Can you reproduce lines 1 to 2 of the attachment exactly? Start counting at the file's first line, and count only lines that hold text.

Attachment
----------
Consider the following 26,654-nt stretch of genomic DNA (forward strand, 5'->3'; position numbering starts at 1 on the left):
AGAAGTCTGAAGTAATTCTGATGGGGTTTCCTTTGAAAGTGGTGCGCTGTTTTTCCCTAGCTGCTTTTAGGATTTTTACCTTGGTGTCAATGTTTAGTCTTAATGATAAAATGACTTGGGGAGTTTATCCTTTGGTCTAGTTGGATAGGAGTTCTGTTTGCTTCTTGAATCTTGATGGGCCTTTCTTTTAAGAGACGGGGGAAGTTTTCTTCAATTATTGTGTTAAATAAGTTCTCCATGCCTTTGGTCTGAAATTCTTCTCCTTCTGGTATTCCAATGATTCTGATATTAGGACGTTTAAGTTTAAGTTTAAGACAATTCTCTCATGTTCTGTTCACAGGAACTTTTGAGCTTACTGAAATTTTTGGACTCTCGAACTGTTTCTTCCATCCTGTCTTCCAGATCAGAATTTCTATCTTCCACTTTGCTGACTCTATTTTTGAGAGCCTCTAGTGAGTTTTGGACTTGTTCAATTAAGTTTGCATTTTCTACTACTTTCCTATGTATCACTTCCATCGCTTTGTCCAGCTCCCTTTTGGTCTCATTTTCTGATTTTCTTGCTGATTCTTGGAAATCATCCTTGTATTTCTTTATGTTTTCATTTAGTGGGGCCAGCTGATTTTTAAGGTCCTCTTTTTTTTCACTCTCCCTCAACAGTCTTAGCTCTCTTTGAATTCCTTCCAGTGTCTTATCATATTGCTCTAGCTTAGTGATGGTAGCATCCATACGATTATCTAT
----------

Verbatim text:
Consider the following 26,654-nt stretch of genomic DNA (forward strand, 5'->3'; position numbering starts at 1 on the left):
AGAAGTCTGAAGTAATTCTGATGGGGTTTCCTTTGAAAGTGGTGCGCTGTTTTTCCCTAGCTGCTTTTAGGATTTTTACCTTGGTGTCAATGTTTAGTCTTAATGATAAAATGACTTGGGGAGTTTATCCTTTGGTCTAGTTGGATAGGAGTTCTGTTTGCTTCTTGAATCTTGATGGGCCTTTCTTTTAAGAGACGGGGGAAGTTTTCTTCAATTATTGTGTTAAATAAGTTCTCCATGCCTTTGGTCTGAAATTCTTCTCCTTCTGGTATTCCAATGATTCTGATATTAGGACGTTTAAGTTTAAGTTTAAGACAATTCTCTCATGTTCTGTTCACAGGAACTTTTGAGCTTACTGAAATTTTTGGACTCTCGAACTGTTTCTTCCATCCTGTCTTCCAGATCAGAATTTCTATCTTCCACTTTGCTGACTCTATTTTTGAGAGCCTCTAGTGAGTTTTGGACTTGTTCAATTAAGTTTGCATTTTCTACTACTTTCCTATGTATCACTTCCATCGCTTTGTCCAGCTCCCTTTTGGTCTCATTTTCTGATTTTCTTGCTGATTCTTGGAAATCATCCTTGTATTTCTTTATGTTTTCATTTAGTGGGGCCAGCTGATTTTTAAGGTCCTCTTTTTTTTCACTCTCCCTCAACAGTCTTAGCTCTCTTTGAATTCCTTCCAGTGTCTTATCATATTGCTCTAGCTTAGTGATGGTAGCATCCATACGATTATCTAT